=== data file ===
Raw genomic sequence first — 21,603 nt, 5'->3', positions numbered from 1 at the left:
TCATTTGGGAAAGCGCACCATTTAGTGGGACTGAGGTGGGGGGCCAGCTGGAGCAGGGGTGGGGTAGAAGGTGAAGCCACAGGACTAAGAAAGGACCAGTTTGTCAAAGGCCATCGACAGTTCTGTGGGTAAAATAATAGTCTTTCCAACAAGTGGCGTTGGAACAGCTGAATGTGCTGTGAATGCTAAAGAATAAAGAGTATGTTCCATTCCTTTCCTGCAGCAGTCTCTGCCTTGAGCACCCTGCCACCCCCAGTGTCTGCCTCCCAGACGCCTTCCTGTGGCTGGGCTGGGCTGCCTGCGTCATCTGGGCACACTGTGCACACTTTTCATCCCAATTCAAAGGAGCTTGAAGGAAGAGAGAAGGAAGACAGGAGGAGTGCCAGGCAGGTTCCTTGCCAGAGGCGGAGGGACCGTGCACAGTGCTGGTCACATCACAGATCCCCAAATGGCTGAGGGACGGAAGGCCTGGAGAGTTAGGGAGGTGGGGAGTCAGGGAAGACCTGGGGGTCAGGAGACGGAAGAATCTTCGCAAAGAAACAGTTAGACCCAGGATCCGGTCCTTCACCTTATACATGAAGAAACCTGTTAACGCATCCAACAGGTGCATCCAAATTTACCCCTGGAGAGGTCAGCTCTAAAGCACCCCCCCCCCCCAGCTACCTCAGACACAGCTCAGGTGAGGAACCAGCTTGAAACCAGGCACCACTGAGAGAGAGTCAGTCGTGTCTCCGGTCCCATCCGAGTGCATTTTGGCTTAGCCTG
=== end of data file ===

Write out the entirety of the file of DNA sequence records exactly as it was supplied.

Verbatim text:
Raw genomic sequence first — 21,603 nt, 5'->3', positions numbered from 1 at the left:
TCATTTGGGAAAGCGCACCATTTAGTGGGACTGAGGTGGGGGGCCAGCTGGAGCAGGGGTGGGGTAGAAGGTGAAGCCACAGGACTAAGAAAGGACCAGTTTGTCAAAGGCCATCGACAGTTCTGTGGGTAAAATAATAGTCTTTCCAACAAGTGGCGTTGGAACAGCTGAATGTGCTGTGAATGCTAAAGAATAAAGAGTATGTTCCATTCCTTTCCTGCAGCAGTCTCTGCCTTGAGCACCCTGCCACCCCCAGTGTCTGCCTCCCAGACGCCTTCCTGTGGCTGGGCTGGGCTGCCTGCGTCATCTGGGCACACTGTGCACACTTTTCATCCCAATTCAAAGGAGCTTGAAGGAAGAGAGAAGGAAGACAGGAGGAGTGCCAGGCAGGTTCCTTGCCAGAGGCGGAGGGACCGTGCACAGTGCTGGTCACATCACAGATCCCCAAATGGCTGAGGGACGGAAGGCCTGGAGAGTTAGGGAGGTGGGGAGTCAGGGAAGACCTGGGGGTCAGGAGACGGAAGAATCTTCGCAAAGAAACAGTTAGACCCAGGATCCGGTCCTTCACCTTATACATGAAGAAACCTGTTAACGCATCCAACAGGTGCATCCAAATTTACCCCTGGAGAGGTCAGCTCTAAAGCACCCCCCCCCCCCAGCTACCTCAGACACAGCTCAGGTGAGGAACCAGCTTGAAACCAGGCACCACTGAGAGAGAGTCAGTCGTGTCTCCGGTCCCATCCGAGTGCATTTTGGCTTAGCCTG